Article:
The PS was designed as an electoral vehicle for François Mitterrand, a former Vichy official and justice minister in the Mollet government, who had maintained close ties to leaders of the Vichy police, such as René Bousquet, who collaborated in the Holocaust. It included a rump of the SFIO; Mitterrand’s Convention of Republican Institutions, which incorporated forces from the old Radical Party tied to Vichy; social-Catholic forces, such as the supporters of Esprit magazine; and “left” intellectuals, ex-Stalinists and ex-Trotskyists from the United Socialist Party (PSU). The PS was a bourgeois party recruited mainly from the state machine, the media and academia. It was compelled to present itself as “socialist,” however, under conditions of an upsurge of protest among workers and youth, in which the PCF and the Trotskyist movement retained influence.

Its goal, as Mitterrand later explained to approving US officials, was to destroy the PCF’s electoral base, become the main “left” party, and take power. It posed as socialist by criticizing the PCF and the historical crimes of Stalinism revealed in the 1960s and 1970s. These criticisms were not made from the standpoint of the working class, based on Trotsky’s defense of Soviet democracy against the Stalinist bureaucracy, or a Trotskyist critique of the PCF’s counterrevolutionary role. Rather, the PS promoted anti-communism and illusions in bourgeois democracy.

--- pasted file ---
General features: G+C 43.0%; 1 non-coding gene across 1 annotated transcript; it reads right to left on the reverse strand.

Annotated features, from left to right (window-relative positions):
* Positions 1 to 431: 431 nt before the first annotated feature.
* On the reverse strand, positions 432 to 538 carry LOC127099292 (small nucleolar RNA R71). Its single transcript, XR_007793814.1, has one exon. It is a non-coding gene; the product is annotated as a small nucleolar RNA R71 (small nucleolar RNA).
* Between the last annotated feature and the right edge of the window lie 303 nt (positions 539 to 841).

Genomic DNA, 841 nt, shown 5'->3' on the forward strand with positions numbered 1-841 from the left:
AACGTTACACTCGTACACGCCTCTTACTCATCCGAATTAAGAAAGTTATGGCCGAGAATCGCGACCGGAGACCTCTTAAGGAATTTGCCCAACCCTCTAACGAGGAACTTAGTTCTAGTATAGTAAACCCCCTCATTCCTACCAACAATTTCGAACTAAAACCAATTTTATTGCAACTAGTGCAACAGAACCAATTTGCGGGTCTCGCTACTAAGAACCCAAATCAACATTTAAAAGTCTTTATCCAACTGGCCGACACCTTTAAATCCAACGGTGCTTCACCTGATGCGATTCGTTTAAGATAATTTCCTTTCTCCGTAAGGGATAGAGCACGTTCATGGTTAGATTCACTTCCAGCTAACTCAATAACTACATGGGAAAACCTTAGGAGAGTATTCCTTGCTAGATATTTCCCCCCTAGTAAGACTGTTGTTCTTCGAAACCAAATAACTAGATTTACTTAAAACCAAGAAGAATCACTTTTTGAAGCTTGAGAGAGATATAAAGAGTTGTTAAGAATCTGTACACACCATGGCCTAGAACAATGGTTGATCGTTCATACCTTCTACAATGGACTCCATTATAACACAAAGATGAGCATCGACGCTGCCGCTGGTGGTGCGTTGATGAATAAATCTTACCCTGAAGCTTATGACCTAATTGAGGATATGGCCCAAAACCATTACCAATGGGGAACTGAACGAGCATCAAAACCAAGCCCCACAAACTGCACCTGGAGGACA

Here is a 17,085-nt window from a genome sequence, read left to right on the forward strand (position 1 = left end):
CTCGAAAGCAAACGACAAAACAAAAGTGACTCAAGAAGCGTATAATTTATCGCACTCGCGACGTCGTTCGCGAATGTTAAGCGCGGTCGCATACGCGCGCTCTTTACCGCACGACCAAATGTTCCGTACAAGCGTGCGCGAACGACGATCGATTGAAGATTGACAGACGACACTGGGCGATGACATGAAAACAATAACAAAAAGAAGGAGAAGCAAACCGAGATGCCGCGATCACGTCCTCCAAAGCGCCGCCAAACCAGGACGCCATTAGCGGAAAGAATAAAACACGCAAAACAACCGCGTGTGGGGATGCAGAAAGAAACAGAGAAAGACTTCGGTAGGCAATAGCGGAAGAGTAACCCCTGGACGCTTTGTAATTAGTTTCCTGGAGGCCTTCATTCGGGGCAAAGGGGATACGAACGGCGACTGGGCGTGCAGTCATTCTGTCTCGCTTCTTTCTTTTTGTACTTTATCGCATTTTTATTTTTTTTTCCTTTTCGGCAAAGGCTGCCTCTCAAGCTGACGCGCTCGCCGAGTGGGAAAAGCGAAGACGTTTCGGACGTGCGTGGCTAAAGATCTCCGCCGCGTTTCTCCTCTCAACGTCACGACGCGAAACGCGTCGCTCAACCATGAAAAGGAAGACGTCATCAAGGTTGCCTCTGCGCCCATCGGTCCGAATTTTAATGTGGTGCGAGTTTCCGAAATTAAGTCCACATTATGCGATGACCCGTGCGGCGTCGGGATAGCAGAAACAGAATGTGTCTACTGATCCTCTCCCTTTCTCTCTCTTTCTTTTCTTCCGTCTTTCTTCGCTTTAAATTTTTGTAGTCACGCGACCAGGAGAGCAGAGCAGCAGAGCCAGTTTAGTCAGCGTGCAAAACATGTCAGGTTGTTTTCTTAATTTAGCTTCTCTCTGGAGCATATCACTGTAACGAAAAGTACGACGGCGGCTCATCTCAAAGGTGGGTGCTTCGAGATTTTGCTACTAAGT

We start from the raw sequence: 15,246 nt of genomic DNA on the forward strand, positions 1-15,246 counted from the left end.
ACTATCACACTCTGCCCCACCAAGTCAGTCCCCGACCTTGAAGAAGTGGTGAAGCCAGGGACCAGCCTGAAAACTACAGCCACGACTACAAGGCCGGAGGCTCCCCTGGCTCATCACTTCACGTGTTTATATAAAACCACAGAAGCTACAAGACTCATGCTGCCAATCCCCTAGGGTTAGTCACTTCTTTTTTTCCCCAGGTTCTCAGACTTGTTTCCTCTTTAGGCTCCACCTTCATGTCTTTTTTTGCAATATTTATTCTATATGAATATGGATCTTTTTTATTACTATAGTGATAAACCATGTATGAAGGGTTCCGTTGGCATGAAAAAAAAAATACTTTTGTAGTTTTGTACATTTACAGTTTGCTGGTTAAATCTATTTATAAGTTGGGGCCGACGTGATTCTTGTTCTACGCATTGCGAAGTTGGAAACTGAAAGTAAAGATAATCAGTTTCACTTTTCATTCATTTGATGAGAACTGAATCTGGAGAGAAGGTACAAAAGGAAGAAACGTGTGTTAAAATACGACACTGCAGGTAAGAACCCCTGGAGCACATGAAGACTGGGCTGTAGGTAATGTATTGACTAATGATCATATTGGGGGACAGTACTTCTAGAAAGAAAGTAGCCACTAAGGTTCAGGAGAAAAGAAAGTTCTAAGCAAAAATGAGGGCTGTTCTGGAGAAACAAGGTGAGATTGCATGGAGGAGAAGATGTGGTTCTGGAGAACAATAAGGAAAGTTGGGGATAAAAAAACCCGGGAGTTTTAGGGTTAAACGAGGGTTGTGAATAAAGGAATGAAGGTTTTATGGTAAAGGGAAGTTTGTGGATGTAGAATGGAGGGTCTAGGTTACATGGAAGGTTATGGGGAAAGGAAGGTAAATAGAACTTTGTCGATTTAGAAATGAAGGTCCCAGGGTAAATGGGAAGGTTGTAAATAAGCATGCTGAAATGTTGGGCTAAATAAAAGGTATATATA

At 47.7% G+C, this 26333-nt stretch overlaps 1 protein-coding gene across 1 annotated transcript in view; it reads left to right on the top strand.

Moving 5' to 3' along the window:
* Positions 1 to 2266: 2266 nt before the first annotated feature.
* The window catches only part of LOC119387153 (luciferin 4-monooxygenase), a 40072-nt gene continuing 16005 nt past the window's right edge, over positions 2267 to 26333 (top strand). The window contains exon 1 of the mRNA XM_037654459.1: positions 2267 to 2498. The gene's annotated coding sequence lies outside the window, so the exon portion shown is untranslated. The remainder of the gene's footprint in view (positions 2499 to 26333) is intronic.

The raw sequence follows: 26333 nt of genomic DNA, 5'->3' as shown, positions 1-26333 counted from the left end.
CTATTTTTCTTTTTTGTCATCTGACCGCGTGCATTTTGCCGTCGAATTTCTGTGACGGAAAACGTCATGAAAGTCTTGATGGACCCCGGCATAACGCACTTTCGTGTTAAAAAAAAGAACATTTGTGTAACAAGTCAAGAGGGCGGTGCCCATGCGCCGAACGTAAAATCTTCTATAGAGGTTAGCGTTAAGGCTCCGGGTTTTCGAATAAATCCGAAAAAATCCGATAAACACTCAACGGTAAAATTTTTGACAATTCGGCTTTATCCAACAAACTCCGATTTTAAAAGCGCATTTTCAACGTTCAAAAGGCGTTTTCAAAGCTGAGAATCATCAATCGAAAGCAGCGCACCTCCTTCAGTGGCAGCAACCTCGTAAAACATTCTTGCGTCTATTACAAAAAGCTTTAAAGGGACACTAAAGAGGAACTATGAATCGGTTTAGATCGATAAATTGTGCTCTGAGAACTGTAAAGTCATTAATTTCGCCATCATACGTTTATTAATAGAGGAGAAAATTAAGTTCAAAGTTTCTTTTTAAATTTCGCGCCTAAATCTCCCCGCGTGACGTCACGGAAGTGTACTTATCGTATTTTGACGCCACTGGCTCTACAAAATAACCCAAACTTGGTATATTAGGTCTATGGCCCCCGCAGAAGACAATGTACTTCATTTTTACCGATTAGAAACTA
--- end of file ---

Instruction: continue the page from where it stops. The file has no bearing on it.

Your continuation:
The PS exploited the rightward shift of the PCF, which had been staggered by the 1968 general strike. The PCF reacted to the revolutionary struggles of 1968–1975 by signing a Common Program with the PS and the bourgeois Radical Left Movement in 1972, and renouncing the dictatorship of the proletariat in 1976, amid the “Euro-communist” turn. The Common Program, while it wrapped itself in the aura of the social concessions temporarily granted by the Popular Front in 1936, set the stage not for social gains, but for an entire epoch of social war on the working class.

Above all, the PS relied on the war on Marxism waged by broad sections of the French intelligentsia. The “left” intelligentsia, which had largely moved from the PCF to Maoism after the Algerian war and Soviet premier Nikita Khrushchev’s Secret Speech admitting Stalin’s crimes, went even further to the right after the 1968 general strike. Terrified by their brush with social revolution, they abandoned their flirtation with Marxism under the aegis of the PCF, mounting, instead, a media and political campaign in support of the PS.